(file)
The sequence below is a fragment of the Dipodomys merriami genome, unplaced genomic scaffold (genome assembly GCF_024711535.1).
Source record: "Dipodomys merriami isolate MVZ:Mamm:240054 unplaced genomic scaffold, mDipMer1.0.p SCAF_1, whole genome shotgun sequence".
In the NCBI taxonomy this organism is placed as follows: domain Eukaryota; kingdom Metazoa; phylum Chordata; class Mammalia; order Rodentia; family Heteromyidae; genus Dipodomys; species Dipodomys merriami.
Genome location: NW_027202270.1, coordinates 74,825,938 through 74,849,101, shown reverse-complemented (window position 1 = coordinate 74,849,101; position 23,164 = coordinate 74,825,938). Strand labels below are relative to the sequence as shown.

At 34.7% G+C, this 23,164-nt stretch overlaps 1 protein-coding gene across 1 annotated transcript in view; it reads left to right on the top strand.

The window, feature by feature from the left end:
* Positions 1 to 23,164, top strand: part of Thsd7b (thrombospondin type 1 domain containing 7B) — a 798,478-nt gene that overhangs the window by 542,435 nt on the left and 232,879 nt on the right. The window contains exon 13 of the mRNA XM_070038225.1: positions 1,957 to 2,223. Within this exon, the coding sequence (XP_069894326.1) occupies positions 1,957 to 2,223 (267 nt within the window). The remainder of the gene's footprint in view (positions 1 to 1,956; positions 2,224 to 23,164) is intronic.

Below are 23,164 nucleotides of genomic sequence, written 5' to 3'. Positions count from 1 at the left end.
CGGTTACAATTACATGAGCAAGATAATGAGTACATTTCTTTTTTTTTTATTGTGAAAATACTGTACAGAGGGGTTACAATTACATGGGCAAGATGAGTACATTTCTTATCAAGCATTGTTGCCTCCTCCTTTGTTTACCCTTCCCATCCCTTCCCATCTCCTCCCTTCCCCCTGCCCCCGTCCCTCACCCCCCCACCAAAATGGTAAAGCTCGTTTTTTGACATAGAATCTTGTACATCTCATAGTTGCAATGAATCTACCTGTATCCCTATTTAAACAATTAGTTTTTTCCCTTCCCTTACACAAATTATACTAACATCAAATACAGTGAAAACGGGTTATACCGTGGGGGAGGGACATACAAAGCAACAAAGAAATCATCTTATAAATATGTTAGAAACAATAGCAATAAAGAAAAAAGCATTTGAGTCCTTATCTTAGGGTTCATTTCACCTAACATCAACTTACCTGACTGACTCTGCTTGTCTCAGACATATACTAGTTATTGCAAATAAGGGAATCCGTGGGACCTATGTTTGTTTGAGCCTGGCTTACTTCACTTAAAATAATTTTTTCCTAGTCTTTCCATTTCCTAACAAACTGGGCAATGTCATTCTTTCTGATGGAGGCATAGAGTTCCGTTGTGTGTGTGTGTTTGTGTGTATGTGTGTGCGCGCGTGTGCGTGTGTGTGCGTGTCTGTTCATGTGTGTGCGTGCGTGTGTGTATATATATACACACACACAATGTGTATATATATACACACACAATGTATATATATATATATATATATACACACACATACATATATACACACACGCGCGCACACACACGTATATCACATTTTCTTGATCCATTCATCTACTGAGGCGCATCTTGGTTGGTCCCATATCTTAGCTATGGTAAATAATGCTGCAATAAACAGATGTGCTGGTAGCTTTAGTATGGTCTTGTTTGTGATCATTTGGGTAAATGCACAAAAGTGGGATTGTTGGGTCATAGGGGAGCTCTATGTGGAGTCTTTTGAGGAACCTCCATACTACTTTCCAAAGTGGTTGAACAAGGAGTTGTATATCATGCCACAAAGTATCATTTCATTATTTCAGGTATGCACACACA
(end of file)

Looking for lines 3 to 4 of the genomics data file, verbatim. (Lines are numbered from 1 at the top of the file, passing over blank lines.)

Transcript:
In the NCBI taxonomy this organism is placed as follows: domain Eukaryota; kingdom Metazoa; phylum Chordata; class Mammalia; order Rodentia; family Heteromyidae; genus Dipodomys; species Dipodomys merriami.
Genome location: NW_027202270.1, coordinates 74,825,938 through 74,849,101, shown reverse-complemented (window position 1 = coordinate 74,849,101; position 23,164 = coordinate 74,825,938). Strand labels below are relative to the sequence as shown.